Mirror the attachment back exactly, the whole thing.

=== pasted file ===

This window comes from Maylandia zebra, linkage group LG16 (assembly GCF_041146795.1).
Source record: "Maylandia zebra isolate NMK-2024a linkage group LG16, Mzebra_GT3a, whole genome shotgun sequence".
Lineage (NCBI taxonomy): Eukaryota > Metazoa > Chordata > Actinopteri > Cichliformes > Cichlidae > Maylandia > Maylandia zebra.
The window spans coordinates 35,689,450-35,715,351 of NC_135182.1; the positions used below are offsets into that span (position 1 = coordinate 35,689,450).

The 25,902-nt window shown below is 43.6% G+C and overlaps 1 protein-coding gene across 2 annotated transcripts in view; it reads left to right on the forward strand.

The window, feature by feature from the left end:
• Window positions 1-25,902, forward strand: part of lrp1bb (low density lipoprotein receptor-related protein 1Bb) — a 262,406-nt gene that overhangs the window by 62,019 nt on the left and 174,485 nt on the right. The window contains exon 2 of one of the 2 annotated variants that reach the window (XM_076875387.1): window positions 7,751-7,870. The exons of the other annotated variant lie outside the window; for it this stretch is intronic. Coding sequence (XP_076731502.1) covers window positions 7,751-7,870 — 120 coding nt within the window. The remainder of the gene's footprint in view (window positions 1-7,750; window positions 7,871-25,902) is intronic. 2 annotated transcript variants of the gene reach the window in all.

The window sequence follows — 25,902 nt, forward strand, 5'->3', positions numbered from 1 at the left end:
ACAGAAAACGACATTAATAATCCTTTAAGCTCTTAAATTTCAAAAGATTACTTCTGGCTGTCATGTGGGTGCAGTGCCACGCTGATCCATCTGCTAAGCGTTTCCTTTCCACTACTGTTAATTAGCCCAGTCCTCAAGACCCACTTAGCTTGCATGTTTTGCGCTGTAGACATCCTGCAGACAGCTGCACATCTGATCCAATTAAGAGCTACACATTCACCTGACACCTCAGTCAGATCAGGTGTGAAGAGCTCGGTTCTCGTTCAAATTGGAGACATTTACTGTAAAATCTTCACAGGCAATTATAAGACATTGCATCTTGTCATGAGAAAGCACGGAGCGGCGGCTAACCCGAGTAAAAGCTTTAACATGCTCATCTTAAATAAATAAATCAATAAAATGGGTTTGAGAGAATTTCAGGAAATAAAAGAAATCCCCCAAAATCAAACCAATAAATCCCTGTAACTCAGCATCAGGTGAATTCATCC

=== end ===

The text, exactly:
This window comes from Maylandia zebra, linkage group LG16 (assembly GCF_041146795.1).
Source record: "Maylandia zebra isolate NMK-2024a linkage group LG16, Mzebra_GT3a, whole genome shotgun sequence".
Lineage (NCBI taxonomy): Eukaryota > Metazoa > Chordata > Actinopteri > Cichliformes > Cichlidae > Maylandia > Maylandia zebra.
The window spans coordinates 35,689,450-35,715,351 of NC_135182.1; the positions used below are offsets into that span (position 1 = coordinate 35,689,450).

The 25,902-nt window shown below is 43.6% G+C and overlaps 1 protein-coding gene across 2 annotated transcripts in view; it reads left to right on the forward strand.

The window, feature by feature from the left end:
• Window positions 1-25,902, forward strand: part of lrp1bb (low density lipoprotein receptor-related protein 1Bb) — a 262,406-nt gene that overhangs the window by 62,019 nt on the left and 174,485 nt on the right. The window contains exon 2 of one of the 2 annotated variants that reach the window (XM_076875387.1): window positions 7,751-7,870. The exons of the other annotated variant lie outside the window; for it this stretch is intronic. Coding sequence (XP_076731502.1) covers window positions 7,751-7,870 — 120 coding nt within the window. The remainder of the gene's footprint in view (window positions 1-7,750; window positions 7,871-25,902) is intronic. 2 annotated transcript variants of the gene reach the window in all.

The window sequence follows — 25,902 nt, forward strand, 5'->3', positions numbered from 1 at the left end:
ACAGAAAACGACATTAATAATCCTTTAAGCTCTTAAATTTCAAAAGATTACTTCTGGCTGTCATGTGGGTGCAGTGCCACGCTGATCCATCTGCTAAGCGTTTCCTTTCCACTACTGTTAATTAGCCCAGTCCTCAAGACCCACTTAGCTTGCATGTTTTGCGCTGTAGACATCCTGCAGACAGCTGCACATCTGATCCAATTAAGAGCTACACATTCACCTGACACCTCAGTCAGATCAGGTGTGAAGAGCTCGGTTCTCGTTCAAATTGGAGACATTTACTGTAAAATCTTCACAGGCAATTATAAGACATTGCATCTTGTCATGAGAAAGCACGGAGCGGCGGCTAACCCGAGTAAAAGCTTTAACATGCTCATCTTAAATAAATAAATCAATAAAATGGGTTTGAGAGAATTTCAGGAAATAAAAGAAATCCCCCAAAATCAAACCAATAAATCCCTGTAACTCAGCATCAGGTGAATTCATCC